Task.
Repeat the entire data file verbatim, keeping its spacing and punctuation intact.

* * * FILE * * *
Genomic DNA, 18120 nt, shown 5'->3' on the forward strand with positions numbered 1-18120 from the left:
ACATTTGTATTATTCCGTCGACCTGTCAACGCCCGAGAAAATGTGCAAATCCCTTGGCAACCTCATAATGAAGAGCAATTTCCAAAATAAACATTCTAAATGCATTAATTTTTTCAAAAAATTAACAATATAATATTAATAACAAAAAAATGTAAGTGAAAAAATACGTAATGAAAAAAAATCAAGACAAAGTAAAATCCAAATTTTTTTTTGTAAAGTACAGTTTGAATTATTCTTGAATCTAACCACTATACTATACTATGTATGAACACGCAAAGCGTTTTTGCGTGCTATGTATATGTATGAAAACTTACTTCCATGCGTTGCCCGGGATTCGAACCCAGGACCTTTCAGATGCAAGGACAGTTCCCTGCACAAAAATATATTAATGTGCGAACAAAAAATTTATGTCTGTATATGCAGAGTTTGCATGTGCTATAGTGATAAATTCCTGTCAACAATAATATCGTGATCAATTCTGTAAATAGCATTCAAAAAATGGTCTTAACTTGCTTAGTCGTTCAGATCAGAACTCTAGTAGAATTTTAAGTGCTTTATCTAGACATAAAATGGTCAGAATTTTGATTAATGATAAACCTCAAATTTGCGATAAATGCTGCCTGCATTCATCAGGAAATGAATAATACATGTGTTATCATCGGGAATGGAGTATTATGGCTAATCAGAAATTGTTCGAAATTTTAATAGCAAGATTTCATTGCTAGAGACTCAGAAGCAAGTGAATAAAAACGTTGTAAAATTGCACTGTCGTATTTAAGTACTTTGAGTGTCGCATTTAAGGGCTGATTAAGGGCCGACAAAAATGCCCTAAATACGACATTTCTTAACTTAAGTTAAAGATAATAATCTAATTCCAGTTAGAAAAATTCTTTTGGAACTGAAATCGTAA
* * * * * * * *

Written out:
Genomic DNA, 18120 nt, shown 5'->3' on the forward strand with positions numbered 1-18120 from the left:
ACATTTGTATTATTCCGTCGACCTGTCAACGCCCGAGAAAATGTGCAAATCCCTTGGCAACCTCATAATGAAGAGCAATTTCCAAAATAAACATTCTAAATGCATTAATTTTTTCAAAAAATTAACAATATAATATTAATAACAAAAAAATGTAAGTGAAAAAATACGTAATGAAAAAAAATCAAGACAAAGTAAAATCCAAATTTTTTTTTGTAAAGTACAGTTTGAATTATTCTTGAATCTAACCACTATACTATACTATGTATGAACACGCAAAGCGTTTTTGCGTGCTATGTATATGTATGAAAACTTACTTCCATGCGTTGCCCGGGATTCGAACCCAGGACCTTTCAGATGCAAGGACAGTTCCCTGCACAAAAATATATTAATGTGCGAACAAAAAATTTATGTCTGTATATGCAGAGTTTGCATGTGCTATAGTGATAAATTCCTGTCAACAATAATATCGTGATCAATTCTGTAAATAGCATTCAAAAAATGGTCTTAACTTGCTTAGTCGTTCAGATCAGAACTCTAGTAGAATTTTAAGTGCTTTATCTAGACATAAAATGGTCAGAATTTTGATTAATGATAAACCTCAAATTTGCGATAAATGCTGCCTGCATTCATCAGGAAATGAATAATACATGTGTTATCATCGGGAATGGAGTATTATGGCTAATCAGAAATTGTTCGAAATTTTAATAGCAAGATTTCATTGCTAGAGACTCAGAAGCAAGTGAATAAAAACGTTGTAAAATTGCACTGTCGTATTTAAGTACTTTGAGTGTCGCATTTAAGGGCTGATTAAGGGCCGACAAAAATGCCCTAAATACGACATTTCTTAACTTAAGTTAAAGATAATAATCTAATTCCAGTTAGAAAAATTCTTTTGGAACTGAAATCGTAA